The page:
Balochistan and the Interests of Extra Regional Powers


Dr. Atia Ali Kazmi

  1. Overview

This subject is related to the province of Balochistan and, at the same time, is the pivot of contemporary discourse on comprehensive national security of Pakistan. It is reassuring to see that in a short span of time, the Balochistan Think Tank Network has achieved the poise to provide impetus to the narrative on nation building.

If Gilgit Baltistan and Kashmir are the jugular vein of Pakistan in the north, Balochistan has similar function in the south. If Punjab is the bread basket, Balochistan’s natural resource are of immense value for national prosperity. Its development thus demands concerted consideration. If barren lands around the world are being developed through technology and innovation, challenges must not stop us too.

There is scanty literature on inimical interest of extra regional powers in Balochistan. They use rhetoric to disguise their actual interests. Considering that geopolitical games, great games, and the new great games will continue haunting and affecting the Global South in myriad ways, it is time to set our focus more on inclusive growth and development, for having a stable economy and efficient institutions being run by the best human capital.

One has to look beyond the smoke screen and focus on the actions of these States; and gauge their stated words against actions on Balochistan  whether their policies and actions respect the sovereignty, integrity, and interests of Pakistan. Before explaining their role, it is important to elaborate our core interests in Balochistan and its geostrategic importance. The conclusions will be apparent.

  1. Core Interests and Balochistan
  2. Our first core interest in Balochistan is ensuring sustainable socio-economic development. It includes three key dimensions, as also reflected in Human Development Index:


Education; and

Decent living standards

In this regard, steps for poverty alleviation will be instrumental. As per 2017 census, the poverty rate in Southern Balochistan was 46%, which was highest in the country. The Government must integrate the people of Balochistan in the process of economic development and they themselves must utilize any opportunities for their own capacity building.

Similarly, education is key to a better Balochistan. Quaid e Azam very aptly said that:

“Without education it is complete darkness and with education it is light. Education is a matter of life and death to our nation. The world is moving so fast that if you do not educate yourselves, you’ll be not only completely left behind, but will be finished up.”

Hence, the people of Balochistan must focus on quality-learning, whether it’s higher education or technical and vocational trainings. The prospects of utilizing learned skills are improving too. For instance, the China-Pakistan Economic Corridor (CPEC) is a diversified development package that provides an opportunity to alleviate the grievances of Balochistan.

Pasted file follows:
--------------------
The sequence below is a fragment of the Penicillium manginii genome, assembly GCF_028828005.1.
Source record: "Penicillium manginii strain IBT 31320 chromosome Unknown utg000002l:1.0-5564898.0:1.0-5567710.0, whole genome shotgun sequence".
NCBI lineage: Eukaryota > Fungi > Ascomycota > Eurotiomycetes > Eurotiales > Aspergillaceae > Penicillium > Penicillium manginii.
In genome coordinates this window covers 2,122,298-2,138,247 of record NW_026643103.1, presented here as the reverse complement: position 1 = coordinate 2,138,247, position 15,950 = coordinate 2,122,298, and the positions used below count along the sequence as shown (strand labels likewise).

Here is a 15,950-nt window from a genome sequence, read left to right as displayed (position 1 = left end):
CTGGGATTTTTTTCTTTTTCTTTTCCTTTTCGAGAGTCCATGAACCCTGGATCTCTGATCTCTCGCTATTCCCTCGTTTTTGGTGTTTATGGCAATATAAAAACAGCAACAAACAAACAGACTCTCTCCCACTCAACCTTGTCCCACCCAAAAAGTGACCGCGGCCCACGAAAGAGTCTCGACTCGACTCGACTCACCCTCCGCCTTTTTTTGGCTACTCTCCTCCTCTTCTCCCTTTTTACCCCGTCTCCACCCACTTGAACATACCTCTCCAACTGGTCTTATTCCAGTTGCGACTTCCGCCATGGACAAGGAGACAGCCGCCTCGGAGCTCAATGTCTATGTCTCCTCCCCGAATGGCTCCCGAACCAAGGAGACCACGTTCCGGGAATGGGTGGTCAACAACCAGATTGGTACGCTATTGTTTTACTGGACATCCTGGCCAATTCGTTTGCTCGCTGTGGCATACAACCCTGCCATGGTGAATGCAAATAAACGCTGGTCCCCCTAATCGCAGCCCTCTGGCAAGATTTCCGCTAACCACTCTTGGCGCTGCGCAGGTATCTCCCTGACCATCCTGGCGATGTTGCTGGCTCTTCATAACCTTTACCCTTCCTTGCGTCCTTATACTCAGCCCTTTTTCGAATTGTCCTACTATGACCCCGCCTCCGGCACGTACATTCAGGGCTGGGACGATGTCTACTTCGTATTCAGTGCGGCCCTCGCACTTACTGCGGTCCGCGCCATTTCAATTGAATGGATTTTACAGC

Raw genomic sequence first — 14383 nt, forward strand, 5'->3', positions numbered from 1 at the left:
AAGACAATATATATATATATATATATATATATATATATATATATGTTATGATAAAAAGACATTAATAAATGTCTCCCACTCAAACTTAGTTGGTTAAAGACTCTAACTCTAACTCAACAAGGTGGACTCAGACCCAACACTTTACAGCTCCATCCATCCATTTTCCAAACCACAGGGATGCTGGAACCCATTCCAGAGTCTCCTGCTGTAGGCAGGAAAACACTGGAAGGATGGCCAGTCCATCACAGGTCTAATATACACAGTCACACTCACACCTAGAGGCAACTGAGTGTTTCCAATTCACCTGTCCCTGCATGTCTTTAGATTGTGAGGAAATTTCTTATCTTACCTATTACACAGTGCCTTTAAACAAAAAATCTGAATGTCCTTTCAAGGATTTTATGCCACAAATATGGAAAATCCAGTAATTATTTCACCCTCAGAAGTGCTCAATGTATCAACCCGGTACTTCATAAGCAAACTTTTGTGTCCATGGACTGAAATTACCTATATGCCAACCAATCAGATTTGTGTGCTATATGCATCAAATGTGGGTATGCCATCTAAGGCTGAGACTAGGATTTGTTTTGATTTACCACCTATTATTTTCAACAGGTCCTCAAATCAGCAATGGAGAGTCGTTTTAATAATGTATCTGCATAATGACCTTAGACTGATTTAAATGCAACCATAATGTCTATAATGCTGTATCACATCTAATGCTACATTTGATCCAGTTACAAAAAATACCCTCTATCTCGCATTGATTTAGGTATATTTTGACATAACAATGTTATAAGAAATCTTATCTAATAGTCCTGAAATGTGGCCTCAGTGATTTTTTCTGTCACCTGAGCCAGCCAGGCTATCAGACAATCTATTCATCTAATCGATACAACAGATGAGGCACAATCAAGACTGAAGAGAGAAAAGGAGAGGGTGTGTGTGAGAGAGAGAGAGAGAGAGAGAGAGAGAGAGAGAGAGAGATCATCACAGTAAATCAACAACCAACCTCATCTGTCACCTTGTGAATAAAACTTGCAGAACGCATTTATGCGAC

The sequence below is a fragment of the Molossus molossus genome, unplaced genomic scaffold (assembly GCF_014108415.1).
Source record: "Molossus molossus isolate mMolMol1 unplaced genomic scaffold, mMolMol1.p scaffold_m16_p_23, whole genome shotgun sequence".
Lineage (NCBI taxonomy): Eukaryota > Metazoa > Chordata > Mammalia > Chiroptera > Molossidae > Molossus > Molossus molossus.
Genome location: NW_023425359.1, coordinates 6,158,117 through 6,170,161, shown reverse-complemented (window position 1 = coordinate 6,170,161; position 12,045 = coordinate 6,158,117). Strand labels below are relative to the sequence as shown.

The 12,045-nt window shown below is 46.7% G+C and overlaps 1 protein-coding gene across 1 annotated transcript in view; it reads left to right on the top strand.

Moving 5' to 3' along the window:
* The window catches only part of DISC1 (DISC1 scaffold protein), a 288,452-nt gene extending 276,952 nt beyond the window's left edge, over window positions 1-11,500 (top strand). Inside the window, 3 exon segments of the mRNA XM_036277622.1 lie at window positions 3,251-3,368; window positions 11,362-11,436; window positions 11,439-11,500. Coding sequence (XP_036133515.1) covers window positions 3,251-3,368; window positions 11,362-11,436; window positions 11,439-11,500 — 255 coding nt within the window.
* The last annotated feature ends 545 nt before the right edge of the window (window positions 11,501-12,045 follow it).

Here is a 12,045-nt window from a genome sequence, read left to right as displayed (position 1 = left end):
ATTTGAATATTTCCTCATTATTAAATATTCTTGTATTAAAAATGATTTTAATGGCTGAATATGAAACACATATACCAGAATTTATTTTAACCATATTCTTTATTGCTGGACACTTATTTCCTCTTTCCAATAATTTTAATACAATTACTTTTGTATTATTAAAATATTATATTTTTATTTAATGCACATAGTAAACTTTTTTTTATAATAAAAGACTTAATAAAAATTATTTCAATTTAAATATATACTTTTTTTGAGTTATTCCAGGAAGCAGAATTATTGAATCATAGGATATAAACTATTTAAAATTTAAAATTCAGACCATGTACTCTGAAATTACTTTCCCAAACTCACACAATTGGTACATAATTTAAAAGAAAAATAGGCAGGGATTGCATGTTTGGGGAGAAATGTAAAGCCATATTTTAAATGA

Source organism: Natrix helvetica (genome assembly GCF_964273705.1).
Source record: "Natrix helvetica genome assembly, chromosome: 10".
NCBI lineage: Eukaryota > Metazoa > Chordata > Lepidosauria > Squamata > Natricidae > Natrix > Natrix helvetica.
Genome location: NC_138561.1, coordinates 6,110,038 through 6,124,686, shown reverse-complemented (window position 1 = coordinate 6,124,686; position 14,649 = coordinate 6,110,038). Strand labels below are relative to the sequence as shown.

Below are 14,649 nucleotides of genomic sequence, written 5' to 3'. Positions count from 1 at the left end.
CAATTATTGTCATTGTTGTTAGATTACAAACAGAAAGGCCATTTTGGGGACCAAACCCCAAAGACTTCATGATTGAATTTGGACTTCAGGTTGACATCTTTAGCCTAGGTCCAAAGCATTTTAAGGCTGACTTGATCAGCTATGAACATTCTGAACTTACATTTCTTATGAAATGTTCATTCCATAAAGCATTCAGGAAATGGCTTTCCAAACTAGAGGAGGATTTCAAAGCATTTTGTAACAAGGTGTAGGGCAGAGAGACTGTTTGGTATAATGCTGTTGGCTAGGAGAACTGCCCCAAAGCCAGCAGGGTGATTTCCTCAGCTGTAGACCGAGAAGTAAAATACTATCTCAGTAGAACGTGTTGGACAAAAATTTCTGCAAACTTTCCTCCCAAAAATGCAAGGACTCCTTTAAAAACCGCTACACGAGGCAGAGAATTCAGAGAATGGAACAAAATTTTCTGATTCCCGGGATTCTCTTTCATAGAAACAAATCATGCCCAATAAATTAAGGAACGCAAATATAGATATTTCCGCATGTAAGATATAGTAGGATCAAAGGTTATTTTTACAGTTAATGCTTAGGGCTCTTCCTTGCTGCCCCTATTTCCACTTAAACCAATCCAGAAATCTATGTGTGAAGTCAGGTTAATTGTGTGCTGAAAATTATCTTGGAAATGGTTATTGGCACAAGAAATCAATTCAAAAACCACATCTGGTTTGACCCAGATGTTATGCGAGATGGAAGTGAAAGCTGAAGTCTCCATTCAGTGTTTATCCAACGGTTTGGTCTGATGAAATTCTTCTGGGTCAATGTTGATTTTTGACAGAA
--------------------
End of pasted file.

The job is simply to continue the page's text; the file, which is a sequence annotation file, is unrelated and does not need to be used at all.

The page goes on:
For that purpose, we need to train an efficient workforce here, by introducing new subjects in relevant institutes and specialized trainings, so that local skilled workforce is employed in Balochistan.

  1. Second core interest is providing safety and security to the people of Balochistan.

iii. Third is efficiently tapping and managing natural resources.

  1. Fourth is preventing any regional and extra-regional State or quasi-State actors from undermining our core national interests.
  2. Water, food and energy security are other derivatives of these interests.
  3. Geostrategic Significance of Balochistan

As regards the geo-strategic significance of Balochistan for us and any extra-regional power, it is easy to conclude:

  1. First, that Balochistan is around 347,190 square kilometers gateway between South and Central Asia and the Persian Gulf.

Ii.  Secondly, the Gwadar Port in Balochistan has a strategic significance both from the economic and military points of view. It sits neatly in the 750 kilometers long Balochistan coastline. It is a deep warm water port, only 180 nautical miles away from the Strait of Hormuz, which is one of the three maritime choke points in the Indian Ocean Region, including Malacca and Bab-el-Mandeb. World’s 20% oil passes through Gwadar Port and it provides vital trade routes, linking landlocked Central Asia with greater Asia Pacific region.

Iii. Thirdly, the contribution of marine fisheries production from Balochistan is almost 34% of total fisheries production in Pakistan. Of our 1100 kilometers coastline, 750 kilometers stretch is in Balochistan. Pakistan’s Exclusive Economic Zone is estimated to be 240,000 square kilometers. The coastal belt contains a vast wealth of marine resources, waiting to be efficiently managed.

Iv.   And lastly, it is a common knowledge that Balochistan has the largest reserves of copper and gold in the world and is also blessed with huge oil reserves. Unfortunately, most of these resources are so far untapped. The natural gas from Sui has been a source of energy for over five decades. But at the same time, it has been a source of discontent and disharmony among the people of Balochistan and the resource consumers in other parts of the country.

  1. Role of External Powers

Here we must contemplate the reasons, challenges and gaps that make a certain territory of one state vulnerable to external pressures and intervention. In this context, let’s now evaluate what role major extra regional powers have been playing here, including development and interference:

  1. United States